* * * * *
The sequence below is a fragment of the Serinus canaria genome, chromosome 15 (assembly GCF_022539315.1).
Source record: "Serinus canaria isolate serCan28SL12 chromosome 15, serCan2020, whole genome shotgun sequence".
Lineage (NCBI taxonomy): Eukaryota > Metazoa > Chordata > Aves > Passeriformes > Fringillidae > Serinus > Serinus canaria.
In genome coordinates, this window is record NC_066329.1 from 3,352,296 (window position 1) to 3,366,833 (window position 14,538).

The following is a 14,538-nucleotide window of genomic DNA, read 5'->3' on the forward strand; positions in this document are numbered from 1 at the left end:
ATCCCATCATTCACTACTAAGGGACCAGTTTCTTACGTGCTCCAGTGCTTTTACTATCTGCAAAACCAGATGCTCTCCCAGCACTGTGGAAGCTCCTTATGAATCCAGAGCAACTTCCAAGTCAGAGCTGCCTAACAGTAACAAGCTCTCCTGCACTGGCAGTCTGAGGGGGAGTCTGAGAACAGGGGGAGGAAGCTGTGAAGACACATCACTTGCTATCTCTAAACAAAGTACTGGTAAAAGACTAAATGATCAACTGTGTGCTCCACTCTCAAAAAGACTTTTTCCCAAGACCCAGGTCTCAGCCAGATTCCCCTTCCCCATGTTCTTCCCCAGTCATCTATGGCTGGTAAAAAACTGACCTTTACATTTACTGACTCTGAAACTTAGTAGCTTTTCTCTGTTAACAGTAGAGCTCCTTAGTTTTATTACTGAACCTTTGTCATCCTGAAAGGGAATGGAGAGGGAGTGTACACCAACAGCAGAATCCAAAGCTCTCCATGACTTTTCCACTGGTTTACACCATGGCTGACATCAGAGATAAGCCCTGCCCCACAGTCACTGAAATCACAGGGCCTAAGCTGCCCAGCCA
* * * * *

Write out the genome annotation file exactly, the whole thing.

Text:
The sequence below is a fragment of the Serinus canaria genome, chromosome 15 (assembly GCF_022539315.1).
Source record: "Serinus canaria isolate serCan28SL12 chromosome 15, serCan2020, whole genome shotgun sequence".
Lineage (NCBI taxonomy): Eukaryota > Metazoa > Chordata > Aves > Passeriformes > Fringillidae > Serinus > Serinus canaria.
In genome coordinates, this window is record NC_066329.1 from 3,352,296 (window position 1) to 3,366,833 (window position 14,538).

The following is a 14,538-nucleotide window of genomic DNA, read 5'->3' on the forward strand; positions in this document are numbered from 1 at the left end:
ATCCCATCATTCACTACTAAGGGACCAGTTTCTTACGTGCTCCAGTGCTTTTACTATCTGCAAAACCAGATGCTCTCCCAGCACTGTGGAAGCTCCTTATGAATCCAGAGCAACTTCCAAGTCAGAGCTGCCTAACAGTAACAAGCTCTCCTGCACTGGCAGTCTGAGGGGGAGTCTGAGAACAGGGGGAGGAAGCTGTGAAGACACATCACTTGCTATCTCTAAACAAAGTACTGGTAAAAGACTAAATGATCAACTGTGTGCTCCACTCTCAAAAAGACTTTTTCCCAAGACCCAGGTCTCAGCCAGATTCCCCTTCCCCATGTTCTTCCCCAGTCATCTATGGCTGGTAAAAAACTGACCTTTACATTTACTGACTCTGAAACTTAGTAGCTTTTCTCTGTTAACAGTAGAGCTCCTTAGTTTTATTACTGAACCTTTGTCATCCTGAAAGGGAATGGAGAGGGAGTGTACACCAACAGCAGAATCCAAAGCTCTCCATGACTTTTCCACTGGTTTACACCATGGCTGACATCAGAGATAAGCCCTGCCCCACAGTCACTGAAATCACAGGGCCTAAGCTGCCCAGCCA